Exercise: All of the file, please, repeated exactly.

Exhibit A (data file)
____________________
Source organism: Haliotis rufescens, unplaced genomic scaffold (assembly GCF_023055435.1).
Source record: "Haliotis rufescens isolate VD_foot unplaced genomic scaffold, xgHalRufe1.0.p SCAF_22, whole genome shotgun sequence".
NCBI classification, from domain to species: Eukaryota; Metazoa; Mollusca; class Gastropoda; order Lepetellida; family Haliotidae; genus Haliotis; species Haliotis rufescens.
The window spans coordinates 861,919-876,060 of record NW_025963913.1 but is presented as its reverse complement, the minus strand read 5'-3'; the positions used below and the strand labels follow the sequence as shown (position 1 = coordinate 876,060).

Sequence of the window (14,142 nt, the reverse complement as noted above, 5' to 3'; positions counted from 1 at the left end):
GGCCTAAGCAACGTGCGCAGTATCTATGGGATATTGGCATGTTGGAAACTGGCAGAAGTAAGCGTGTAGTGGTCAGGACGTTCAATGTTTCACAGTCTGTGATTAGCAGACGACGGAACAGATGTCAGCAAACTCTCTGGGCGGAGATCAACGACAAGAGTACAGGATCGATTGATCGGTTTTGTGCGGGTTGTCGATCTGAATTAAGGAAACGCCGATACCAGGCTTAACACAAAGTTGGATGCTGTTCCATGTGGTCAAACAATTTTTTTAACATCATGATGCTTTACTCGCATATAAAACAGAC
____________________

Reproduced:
Source organism: Haliotis rufescens, unplaced genomic scaffold (assembly GCF_023055435.1).
Source record: "Haliotis rufescens isolate VD_foot unplaced genomic scaffold, xgHalRufe1.0.p SCAF_22, whole genome shotgun sequence".
NCBI classification, from domain to species: Eukaryota; Metazoa; Mollusca; class Gastropoda; order Lepetellida; family Haliotidae; genus Haliotis; species Haliotis rufescens.
The window spans coordinates 861,919-876,060 of record NW_025963913.1 but is presented as its reverse complement, the minus strand read 5'-3'; the positions used below and the strand labels follow the sequence as shown (position 1 = coordinate 876,060).

Sequence of the window (14,142 nt, the reverse complement as noted above, 5' to 3'; positions counted from 1 at the left end):
GGCCTAAGCAACGTGCGCAGTATCTATGGGATATTGGCATGTTGGAAACTGGCAGAAGTAAGCGTGTAGTGGTCAGGACGTTCAATGTTTCACAGTCTGTGATTAGCAGACGACGGAACAGATGTCAGCAAACTCTCTGGGCGGAGATCAACGACAAGAGTACAGGATCGATTGATCGGTTTTGTGCGGGTTGTCGATCTGAATTAAGGAAACGCCGATACCAGGCTTAACACAAAGTTGGATGCTGTTCCATGTGGTCAAACAATTTTTTTAACATCATGATGCTTTACTCGCATATAAAACAGAC